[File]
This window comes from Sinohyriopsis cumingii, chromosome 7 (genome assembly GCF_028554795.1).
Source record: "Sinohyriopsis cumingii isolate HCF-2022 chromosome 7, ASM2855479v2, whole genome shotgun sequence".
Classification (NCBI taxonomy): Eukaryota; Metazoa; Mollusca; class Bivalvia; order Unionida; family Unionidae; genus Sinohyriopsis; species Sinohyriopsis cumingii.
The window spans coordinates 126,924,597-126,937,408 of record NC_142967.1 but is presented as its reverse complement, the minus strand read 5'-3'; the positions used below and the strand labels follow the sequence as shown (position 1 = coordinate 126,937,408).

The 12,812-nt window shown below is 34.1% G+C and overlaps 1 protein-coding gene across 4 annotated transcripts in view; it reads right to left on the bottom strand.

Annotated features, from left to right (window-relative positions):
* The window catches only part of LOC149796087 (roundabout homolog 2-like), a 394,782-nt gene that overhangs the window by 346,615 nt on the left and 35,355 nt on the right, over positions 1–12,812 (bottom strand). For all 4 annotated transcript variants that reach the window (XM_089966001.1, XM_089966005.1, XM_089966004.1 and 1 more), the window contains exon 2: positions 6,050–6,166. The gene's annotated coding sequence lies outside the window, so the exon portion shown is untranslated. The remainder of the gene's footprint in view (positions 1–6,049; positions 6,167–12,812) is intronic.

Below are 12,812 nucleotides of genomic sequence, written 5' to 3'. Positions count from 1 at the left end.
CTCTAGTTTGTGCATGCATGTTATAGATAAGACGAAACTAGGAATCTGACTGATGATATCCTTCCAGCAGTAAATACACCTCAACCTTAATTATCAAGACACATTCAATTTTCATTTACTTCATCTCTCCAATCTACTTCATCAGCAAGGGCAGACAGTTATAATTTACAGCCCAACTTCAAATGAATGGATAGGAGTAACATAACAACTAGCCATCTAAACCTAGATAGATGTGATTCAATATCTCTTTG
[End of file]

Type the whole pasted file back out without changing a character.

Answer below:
This window comes from Sinohyriopsis cumingii, chromosome 7 (genome assembly GCF_028554795.1).
Source record: "Sinohyriopsis cumingii isolate HCF-2022 chromosome 7, ASM2855479v2, whole genome shotgun sequence".
Classification (NCBI taxonomy): Eukaryota; Metazoa; Mollusca; class Bivalvia; order Unionida; family Unionidae; genus Sinohyriopsis; species Sinohyriopsis cumingii.
The window spans coordinates 126,924,597-126,937,408 of record NC_142967.1 but is presented as its reverse complement, the minus strand read 5'-3'; the positions used below and the strand labels follow the sequence as shown (position 1 = coordinate 126,937,408).

The 12,812-nt window shown below is 34.1% G+C and overlaps 1 protein-coding gene across 4 annotated transcripts in view; it reads right to left on the bottom strand.

Annotated features, from left to right (window-relative positions):
* The window catches only part of LOC149796087 (roundabout homolog 2-like), a 394,782-nt gene that overhangs the window by 346,615 nt on the left and 35,355 nt on the right, over positions 1–12,812 (bottom strand). For all 4 annotated transcript variants that reach the window (XM_089966001.1, XM_089966005.1, XM_089966004.1 and 1 more), the window contains exon 2: positions 6,050–6,166. The gene's annotated coding sequence lies outside the window, so the exon portion shown is untranslated. The remainder of the gene's footprint in view (positions 1–6,049; positions 6,167–12,812) is intronic.

Below are 12,812 nucleotides of genomic sequence, written 5' to 3'. Positions count from 1 at the left end.
CTCTAGTTTGTGCATGCATGTTATAGATAAGACGAAACTAGGAATCTGACTGATGATATCCTTCCAGCAGTAAATACACCTCAACCTTAATTATCAAGACACATTCAATTTTCATTTACTTCATCTCTCCAATCTACTTCATCAGCAAGGGCAGACAGTTATAATTTACAGCCCAACTTCAAATGAATGGATAGGAGTAACATAACAACTAGCCATCTAAACCTAGATAGATGTGATTCAATATCTCTTTG